Zero Footprint
2.1K views | +0 today
Follow
Zero Footprint
We absolutely can reduce the ecological footprint of humanity all the way down to zero!
Your new post is loading...
Your new post is loading...
Rescooped by Daniel LaLiberte from Cities, urban management and ecosystem services
Scoop.it!

This eco-village is designed to be fully self-sufficient, from energy to food to waste

This eco-village is designed to be fully self-sufficient, from energy to food to waste | Zero Footprint | Scoop.it
RegenVillages, which is a spin-off company of Stanford University, is working on a pilot development of 25 homes in Almere, Netherlands, beginning this summer, with the aim of integrating local energy production (using biogas, solar, geothermal, and other modalities), along with intensive food production methods (vertical farming, aquaponics and aeroponics, permaculture, and others) and 'closed-loop' waste-to-resource systems, along with intelligent water and energy management systems. 

"We're really looking at a global scale. We are redefining residential real-estate development by creating these regenerative neighborhoods, looking at first these greenfield pieces of farmland where we can produce more organic food, more clean water, more clean energy, and mitigate more waste than if we just left that land to grow organic food or do permaculture there." - James Ehrlich, CEO of ReGen Villages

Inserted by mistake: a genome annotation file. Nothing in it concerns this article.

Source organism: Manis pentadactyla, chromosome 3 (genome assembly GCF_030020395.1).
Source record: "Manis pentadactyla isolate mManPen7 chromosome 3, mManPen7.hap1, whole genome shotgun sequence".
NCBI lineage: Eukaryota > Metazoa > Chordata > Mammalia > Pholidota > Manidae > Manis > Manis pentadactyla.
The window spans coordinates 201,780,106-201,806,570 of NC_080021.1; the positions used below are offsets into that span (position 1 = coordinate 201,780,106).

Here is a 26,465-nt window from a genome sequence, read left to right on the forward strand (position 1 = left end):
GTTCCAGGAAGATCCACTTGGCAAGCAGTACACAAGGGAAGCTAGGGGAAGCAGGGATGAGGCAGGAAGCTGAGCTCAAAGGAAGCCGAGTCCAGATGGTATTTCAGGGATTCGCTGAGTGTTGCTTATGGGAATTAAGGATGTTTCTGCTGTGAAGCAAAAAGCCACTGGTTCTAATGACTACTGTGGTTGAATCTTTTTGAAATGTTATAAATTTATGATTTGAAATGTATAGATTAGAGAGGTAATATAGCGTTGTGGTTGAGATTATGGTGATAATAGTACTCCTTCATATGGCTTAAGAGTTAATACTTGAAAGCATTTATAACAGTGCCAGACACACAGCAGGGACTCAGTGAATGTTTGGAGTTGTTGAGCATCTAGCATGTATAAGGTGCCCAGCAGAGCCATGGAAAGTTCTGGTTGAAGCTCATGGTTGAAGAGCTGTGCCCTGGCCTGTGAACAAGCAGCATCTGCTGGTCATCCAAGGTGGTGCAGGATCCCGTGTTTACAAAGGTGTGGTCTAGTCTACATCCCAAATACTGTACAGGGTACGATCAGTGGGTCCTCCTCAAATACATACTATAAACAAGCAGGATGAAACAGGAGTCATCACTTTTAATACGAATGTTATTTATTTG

Via David Rowing, Alan Yoshioka, THE *OFFICIAL ANDREASCY*, Marc Kneepkens, Mário Carmo
more...
Marc Kneepkens's curator insight, June 5, 2016 8:17 AM

Getting ready for the #population boom and working with limited #resources.

Rescooped by Daniel LaLiberte from green infographics
Scoop.it!

The true cost of water

The true cost of water | Zero Footprint | Scoop.it

The market’s perverse water pricing creates opportunities for businesses that look beyond the market and consider the true cost of H20.

The environmental and social costs of global business water use add up to around $1.9 trillion per year, according to new research.

Some of these external water costs already are being internalized and hitting bottom lines: Just last year, the worst drought in the United States in 50 years sent commodity prices skyrocketing. Companies, especially those in the food, beverage and apparel sectors whose margins and supply chains are tightly linked to agricultural commodities, can use the true cost of water to get ahead of the trend of external costs increasingly being internalized through regulations, pricing or shortages...


Via Lauren Moss
Daniel LaLiberte's insight:

Understanding the true costs of resources, and accounting for these costs, is critical to realistically reaching the goal of Zero Footprint.

more...
No comment yet.